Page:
"But—for there is a but--the art of government is not the art of arranging human life [unclear: syllogivticall].... For example, the war is killing out millions of human being at the very moment when it is [unclear: derionstrating] that [unclear: yh] [unclear: ton] is the [unclear: very] basis Of military strength. Yet there are in this country large numbers of women of child-bearing age and sound condition living in religious houses in obdurate celibacy. There is not a single argument in favour of compelling C.O.'s to serve in the army that is not also an argument for enacting that if these women d0 not in a year supply the country with a baby apiece they will be punished. And there is no possible justification for proceeding in the case of a C.O., not by [unclear: specialy] penalty, that would not justify a similar [unclear: compulasion] applied to [unclear: cooalcitrani] [unclear: run].

"I am here not quite so far from [unclear: otic].." possibilities as some of our compulsionists may think The time to come when we shall have to maintain the population if it is be maintained, either by endowing voluntary parentage, or else making four children the condition of the marriage license, and enforcing the condition by severe penalties when its [unclear: fulfilnon] is possible, and by dissolution of the marriage when it is not. I could open an [unclear: appalling] vista of coming compulsion before the women and the men turned forty-one who are at present so anxious to see everyone else stabbing sacks with [unclear: payonets] in page break propartition for the trenches. If, when their own turn comes, they feel nothing but an overwhelming anarchistic indignation at the interference with personal liberty, it will not console them very much to remember that they themselves asked for it.. for other people.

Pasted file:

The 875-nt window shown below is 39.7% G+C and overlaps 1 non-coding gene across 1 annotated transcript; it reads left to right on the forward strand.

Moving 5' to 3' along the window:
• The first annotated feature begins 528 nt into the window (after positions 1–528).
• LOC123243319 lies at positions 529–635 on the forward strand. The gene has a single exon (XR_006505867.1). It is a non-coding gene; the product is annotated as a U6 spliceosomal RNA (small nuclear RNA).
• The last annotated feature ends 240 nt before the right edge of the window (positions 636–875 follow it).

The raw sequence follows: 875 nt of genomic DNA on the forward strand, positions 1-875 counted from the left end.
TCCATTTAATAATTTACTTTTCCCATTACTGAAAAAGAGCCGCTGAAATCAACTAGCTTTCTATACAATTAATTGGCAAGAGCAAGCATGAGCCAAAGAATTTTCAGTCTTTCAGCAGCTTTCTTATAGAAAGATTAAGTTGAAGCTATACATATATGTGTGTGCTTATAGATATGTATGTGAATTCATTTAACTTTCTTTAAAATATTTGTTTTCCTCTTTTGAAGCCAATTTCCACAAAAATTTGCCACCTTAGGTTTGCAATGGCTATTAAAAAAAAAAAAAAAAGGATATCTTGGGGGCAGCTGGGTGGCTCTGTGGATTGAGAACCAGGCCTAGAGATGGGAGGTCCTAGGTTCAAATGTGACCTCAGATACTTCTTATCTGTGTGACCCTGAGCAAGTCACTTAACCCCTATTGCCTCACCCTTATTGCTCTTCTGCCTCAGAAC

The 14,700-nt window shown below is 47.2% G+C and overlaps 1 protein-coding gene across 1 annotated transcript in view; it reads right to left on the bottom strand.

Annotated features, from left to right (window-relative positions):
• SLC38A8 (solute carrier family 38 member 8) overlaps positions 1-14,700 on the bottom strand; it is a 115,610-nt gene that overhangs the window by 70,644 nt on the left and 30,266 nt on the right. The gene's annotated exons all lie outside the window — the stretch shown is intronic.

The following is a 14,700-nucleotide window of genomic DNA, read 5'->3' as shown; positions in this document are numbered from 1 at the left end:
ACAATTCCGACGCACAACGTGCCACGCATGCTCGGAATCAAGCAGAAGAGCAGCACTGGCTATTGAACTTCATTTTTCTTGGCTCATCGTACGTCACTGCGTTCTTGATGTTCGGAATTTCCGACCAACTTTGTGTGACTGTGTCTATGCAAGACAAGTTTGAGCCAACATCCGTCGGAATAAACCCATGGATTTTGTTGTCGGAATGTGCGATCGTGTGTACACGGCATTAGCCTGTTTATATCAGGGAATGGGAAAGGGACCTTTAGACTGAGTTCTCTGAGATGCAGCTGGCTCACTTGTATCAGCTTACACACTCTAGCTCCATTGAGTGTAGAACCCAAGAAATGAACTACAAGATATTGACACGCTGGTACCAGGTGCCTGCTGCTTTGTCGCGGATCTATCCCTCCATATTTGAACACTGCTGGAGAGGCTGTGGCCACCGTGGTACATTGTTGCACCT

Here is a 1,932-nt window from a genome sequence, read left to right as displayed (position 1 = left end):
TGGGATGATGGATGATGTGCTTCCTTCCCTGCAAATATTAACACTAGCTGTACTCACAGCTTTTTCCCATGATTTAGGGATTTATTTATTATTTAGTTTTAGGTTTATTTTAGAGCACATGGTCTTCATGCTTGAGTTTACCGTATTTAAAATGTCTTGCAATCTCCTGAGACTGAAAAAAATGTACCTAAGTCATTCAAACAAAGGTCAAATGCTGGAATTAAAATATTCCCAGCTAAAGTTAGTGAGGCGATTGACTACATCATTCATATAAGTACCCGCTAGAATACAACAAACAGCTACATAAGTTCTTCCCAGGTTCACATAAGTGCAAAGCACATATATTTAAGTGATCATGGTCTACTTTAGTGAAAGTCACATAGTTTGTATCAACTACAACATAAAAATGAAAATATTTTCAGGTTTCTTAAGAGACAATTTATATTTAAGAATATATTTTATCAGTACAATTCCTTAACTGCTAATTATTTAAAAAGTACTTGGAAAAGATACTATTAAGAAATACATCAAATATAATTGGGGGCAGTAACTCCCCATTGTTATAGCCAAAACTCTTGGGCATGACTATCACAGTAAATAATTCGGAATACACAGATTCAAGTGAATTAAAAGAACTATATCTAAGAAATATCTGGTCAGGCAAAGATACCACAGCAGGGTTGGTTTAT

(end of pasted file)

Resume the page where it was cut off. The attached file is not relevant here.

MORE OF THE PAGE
"My conclusion is that the Conscientious Objector clause, though very bad logic, is very good sense, and could save us a great deal of trouble and waste of energy if some of its good sense could be slipped into the heads of the tribunals and the military authorities.

Later on in his chapter on C.O.'s Shaw ridicules the stupidity of a government that enacted the C.O. clause and yet committed to state a penalty for its evasion. The result naturally was such as we had in N.Z. during the last war, under the National Government. Conscientious objectors take [unclear: archibald] Baxter and Mark Briggs found themselves deprived of all rights, whether civil or military, and since no penalty had been, specified, they were at the mercy of any piece of red tape that wanted to throw its weight about.

In England the moral pointed out by Shaw's discourse seems to have been followed. Will it be followed in New Zealand, where the Labour Government is reputedly just and humanitarian, end where the [unclear: conscrrption] of wealth has long been regarded as the only condition for the conscription of life?